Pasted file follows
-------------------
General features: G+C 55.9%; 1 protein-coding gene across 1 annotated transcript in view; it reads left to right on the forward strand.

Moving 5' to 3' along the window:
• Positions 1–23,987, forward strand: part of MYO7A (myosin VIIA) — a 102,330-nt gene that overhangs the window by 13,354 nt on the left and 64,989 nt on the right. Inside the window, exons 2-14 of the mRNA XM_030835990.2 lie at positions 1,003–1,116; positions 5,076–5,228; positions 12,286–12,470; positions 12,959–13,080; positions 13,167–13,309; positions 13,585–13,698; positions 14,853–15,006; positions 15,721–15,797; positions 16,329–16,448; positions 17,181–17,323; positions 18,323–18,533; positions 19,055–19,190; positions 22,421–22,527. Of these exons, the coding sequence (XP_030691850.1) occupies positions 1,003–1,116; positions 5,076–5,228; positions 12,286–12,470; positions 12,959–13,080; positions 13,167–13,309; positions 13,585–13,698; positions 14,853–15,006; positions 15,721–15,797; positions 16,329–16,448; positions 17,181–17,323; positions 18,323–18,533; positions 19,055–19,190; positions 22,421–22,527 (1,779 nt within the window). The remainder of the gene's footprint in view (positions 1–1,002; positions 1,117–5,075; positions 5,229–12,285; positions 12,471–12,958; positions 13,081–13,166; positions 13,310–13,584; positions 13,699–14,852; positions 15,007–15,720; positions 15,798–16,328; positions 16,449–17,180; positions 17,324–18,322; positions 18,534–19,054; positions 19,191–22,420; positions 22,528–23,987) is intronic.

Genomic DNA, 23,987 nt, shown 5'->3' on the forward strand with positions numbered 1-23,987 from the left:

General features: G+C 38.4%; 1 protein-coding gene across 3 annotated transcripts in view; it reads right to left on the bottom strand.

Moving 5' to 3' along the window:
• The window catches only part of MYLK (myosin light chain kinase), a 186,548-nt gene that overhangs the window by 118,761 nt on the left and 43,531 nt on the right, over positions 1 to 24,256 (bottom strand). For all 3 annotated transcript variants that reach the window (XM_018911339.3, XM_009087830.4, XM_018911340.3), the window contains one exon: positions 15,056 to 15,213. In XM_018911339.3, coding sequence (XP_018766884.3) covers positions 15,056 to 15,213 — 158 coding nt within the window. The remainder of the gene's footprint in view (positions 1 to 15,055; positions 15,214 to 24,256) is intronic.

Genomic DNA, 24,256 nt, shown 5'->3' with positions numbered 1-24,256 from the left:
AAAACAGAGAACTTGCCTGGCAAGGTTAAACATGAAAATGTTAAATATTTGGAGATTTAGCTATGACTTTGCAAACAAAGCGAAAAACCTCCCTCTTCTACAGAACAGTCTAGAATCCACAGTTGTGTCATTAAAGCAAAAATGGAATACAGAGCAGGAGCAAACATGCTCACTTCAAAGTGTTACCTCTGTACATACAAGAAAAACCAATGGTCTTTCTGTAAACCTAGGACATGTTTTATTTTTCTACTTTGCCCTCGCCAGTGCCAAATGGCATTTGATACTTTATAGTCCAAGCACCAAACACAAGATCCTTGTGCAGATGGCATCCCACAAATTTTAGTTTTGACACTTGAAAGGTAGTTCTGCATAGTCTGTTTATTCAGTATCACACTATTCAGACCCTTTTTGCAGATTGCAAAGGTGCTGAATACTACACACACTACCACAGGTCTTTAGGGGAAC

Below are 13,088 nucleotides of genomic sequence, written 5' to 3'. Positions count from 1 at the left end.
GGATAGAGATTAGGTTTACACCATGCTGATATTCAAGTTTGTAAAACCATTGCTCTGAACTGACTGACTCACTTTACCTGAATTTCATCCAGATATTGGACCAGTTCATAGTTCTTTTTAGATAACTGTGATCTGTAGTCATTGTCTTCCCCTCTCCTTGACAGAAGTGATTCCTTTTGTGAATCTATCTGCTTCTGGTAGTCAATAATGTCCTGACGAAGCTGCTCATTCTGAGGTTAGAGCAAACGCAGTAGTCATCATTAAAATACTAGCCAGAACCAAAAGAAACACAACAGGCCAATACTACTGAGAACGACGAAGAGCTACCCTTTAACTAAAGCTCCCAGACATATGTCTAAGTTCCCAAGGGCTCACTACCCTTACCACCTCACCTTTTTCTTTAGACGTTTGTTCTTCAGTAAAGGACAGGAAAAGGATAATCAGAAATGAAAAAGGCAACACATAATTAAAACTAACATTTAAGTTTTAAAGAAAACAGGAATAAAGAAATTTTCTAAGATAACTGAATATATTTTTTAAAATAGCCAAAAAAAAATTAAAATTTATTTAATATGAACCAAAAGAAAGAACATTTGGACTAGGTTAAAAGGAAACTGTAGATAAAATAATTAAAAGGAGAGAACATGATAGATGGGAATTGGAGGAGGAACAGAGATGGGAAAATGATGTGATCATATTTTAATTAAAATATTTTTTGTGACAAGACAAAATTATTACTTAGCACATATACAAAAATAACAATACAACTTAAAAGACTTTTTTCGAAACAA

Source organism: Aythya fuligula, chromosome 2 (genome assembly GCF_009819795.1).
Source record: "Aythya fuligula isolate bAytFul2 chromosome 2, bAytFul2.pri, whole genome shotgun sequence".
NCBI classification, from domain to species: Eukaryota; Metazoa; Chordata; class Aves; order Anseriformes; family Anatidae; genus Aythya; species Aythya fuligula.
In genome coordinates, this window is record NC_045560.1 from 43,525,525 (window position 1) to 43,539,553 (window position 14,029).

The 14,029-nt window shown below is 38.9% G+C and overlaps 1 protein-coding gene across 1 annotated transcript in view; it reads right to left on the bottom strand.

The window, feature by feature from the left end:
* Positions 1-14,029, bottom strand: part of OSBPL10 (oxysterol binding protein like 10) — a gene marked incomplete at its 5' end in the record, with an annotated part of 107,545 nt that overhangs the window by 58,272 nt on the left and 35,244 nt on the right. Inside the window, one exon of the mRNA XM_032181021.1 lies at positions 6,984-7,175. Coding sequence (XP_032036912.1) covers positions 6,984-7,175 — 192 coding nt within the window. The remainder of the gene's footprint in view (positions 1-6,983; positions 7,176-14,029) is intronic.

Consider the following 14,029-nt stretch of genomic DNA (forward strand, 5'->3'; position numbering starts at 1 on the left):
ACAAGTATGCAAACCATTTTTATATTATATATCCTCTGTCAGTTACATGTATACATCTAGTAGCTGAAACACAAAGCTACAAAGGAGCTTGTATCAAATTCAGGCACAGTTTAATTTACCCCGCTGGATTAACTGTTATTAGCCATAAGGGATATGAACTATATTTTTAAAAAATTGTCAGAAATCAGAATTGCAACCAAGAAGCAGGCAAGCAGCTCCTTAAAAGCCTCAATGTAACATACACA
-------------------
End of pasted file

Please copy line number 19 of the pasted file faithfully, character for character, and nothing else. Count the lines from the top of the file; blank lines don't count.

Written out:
Consider the following 14,029-nt stretch of genomic DNA (forward strand, 5'->3'; position numbering starts at 1 on the left):